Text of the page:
Waitress: What would you like?
Me: I'll have the turkey sandwich and salad.
Waitress: F___.

Bank Teller: Just one deposit for you today?
Me: Yes.
Bank Teller: F___.

See, doesn't work.

So, to all of you who have fallen into the annoying habit of using "perfect" when you should say something else, I give you a line from The Princess Bride.

You keep using that word. I don't think it means what you think it means.


  1. I don't think "perfect" has made it to Texas yet. Or perhaps I've just stopped listening. At any rate, I think this post is--excellent.

  2. All I can say is....Perfect! :)


  3. Thanks, all! Hey, someone had to speak up, right?

  4. Along the same line is when the waiter/waitress comes back (usually before you've had a chance to taste your food) and says 'everything is excellent?' or some such phrasing that dares you to disagree.

    Karen Duxbury

  5. This is a verbal tic I haven't noticed yet -- but then, I don't get out much. :-) However, I have had restaurant servers who pronounced my order "Great!" when it was just a grilled cheese sandwich and a glass of tea.

  6. Next time, try asking "Really? What makes it perfect?" just to see them squirm. ;o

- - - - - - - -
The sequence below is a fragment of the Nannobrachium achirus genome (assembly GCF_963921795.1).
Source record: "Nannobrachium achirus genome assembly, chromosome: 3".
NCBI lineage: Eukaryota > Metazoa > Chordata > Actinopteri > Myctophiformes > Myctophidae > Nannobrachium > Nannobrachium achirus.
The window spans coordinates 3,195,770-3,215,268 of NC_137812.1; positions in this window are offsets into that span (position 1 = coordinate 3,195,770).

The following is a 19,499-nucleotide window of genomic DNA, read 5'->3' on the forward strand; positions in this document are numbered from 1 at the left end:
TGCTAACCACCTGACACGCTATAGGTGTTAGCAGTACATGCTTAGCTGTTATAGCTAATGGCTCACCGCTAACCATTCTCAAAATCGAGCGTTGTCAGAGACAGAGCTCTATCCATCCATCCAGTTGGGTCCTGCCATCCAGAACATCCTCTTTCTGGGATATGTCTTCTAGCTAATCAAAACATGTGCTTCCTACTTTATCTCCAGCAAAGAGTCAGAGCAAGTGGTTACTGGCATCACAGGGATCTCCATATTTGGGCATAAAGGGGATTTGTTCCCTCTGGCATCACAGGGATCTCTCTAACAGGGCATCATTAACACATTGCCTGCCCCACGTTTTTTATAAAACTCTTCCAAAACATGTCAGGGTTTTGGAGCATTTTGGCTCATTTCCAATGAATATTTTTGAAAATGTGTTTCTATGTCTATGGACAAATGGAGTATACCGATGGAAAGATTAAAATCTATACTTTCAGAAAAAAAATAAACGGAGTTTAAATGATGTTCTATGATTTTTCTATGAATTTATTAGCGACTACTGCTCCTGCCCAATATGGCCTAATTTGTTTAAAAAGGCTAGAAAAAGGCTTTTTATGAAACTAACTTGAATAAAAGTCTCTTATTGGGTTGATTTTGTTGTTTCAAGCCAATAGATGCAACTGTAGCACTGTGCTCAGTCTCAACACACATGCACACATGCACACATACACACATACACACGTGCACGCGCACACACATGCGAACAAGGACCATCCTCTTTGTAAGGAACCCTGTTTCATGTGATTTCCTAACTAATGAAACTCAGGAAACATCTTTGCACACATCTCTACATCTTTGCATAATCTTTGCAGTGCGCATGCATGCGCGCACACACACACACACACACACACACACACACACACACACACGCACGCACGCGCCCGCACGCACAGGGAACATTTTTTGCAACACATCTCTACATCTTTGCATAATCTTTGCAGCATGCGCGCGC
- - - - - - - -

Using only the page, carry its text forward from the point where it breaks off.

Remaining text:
7. Sandra, I think "verbal tic" is such an excellent term for this sort of thing. It really is a "tic" -- a meaningless gesture (word)... not unlike a grunt. ;)

  8. Could "perfect" be the new "awesome?" ;) Just sayin' ...

    Look - there's a furious lady carrying a pitchfork on my front porch. Isn't that Susan, after having run all the way up into Connecticut? ;) ;)

    I have a similar pet peeve: strangers in service jobs addressing me as "hon." If I still lived in the south, I'd be less steamed. But up here in Yankeeland, "hon" means "I'm here to change your adult diaper."

  9. I haven't heard the word yet, but I don't get out much either. For me, perfect is a state I'll never achieve. That pisses me off more. :-)

  10. I don't think "perfect" has reached our area yet, and I hope it doesn't. You made me laugh though. It's funny how words catch on. "Woot" and "squee" are two that come to mind. I wonder what's coming next.